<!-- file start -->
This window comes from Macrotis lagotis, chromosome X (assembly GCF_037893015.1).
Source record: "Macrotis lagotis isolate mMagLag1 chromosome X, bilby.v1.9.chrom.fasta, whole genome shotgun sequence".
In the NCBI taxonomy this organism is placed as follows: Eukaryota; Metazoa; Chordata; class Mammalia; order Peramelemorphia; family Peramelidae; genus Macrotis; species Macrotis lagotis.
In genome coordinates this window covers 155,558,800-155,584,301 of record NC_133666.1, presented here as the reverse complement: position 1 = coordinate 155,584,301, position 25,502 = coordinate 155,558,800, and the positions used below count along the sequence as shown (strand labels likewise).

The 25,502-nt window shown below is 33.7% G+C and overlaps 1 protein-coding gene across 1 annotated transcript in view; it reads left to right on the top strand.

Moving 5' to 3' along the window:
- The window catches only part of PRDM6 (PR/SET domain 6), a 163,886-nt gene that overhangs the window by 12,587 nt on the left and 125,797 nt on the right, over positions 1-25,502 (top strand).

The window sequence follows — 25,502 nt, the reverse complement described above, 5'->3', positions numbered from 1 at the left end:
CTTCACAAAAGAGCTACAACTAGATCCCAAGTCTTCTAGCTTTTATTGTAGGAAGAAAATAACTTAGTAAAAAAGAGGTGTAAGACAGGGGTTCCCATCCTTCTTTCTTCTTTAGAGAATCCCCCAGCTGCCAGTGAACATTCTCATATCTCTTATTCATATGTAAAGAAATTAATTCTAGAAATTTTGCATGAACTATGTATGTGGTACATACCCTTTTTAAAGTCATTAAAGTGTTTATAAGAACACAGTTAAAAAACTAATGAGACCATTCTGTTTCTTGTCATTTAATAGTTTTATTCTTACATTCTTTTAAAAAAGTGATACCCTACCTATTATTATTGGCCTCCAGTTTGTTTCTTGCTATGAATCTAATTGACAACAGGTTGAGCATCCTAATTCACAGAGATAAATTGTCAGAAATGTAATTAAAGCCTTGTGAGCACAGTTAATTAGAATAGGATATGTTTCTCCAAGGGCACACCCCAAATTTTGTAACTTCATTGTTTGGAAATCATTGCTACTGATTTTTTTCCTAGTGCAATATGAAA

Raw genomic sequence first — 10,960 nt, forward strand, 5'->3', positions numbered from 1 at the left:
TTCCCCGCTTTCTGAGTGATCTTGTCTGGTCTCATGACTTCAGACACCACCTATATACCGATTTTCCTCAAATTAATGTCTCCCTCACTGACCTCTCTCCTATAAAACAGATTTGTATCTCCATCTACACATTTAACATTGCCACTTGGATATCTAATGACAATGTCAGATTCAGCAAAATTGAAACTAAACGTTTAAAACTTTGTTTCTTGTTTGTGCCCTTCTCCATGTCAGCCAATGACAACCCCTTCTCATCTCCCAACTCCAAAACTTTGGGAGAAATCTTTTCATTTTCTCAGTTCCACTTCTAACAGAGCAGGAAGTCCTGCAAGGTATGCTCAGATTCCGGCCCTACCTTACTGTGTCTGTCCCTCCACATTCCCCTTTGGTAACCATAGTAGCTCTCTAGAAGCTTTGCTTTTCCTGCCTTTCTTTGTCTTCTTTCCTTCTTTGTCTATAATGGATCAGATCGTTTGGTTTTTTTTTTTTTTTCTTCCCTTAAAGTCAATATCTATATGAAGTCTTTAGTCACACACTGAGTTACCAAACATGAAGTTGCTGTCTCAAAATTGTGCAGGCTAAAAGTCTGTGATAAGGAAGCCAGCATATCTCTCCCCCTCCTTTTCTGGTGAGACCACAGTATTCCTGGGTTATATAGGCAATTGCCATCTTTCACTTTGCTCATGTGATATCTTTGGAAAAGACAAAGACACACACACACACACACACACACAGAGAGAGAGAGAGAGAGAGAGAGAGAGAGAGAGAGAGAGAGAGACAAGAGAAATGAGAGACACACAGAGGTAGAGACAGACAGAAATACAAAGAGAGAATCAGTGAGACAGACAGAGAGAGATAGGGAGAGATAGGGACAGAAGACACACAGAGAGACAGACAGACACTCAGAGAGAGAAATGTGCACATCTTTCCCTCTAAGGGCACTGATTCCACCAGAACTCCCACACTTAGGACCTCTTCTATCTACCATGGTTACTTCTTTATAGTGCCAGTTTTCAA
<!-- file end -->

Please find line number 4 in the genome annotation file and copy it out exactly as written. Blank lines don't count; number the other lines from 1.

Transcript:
In genome coordinates this window covers 155,558,800-155,584,301 of record NC_133666.1, presented here as the reverse complement: position 1 = coordinate 155,584,301, position 25,502 = coordinate 155,558,800, and the positions used below count along the sequence as shown (strand labels likewise).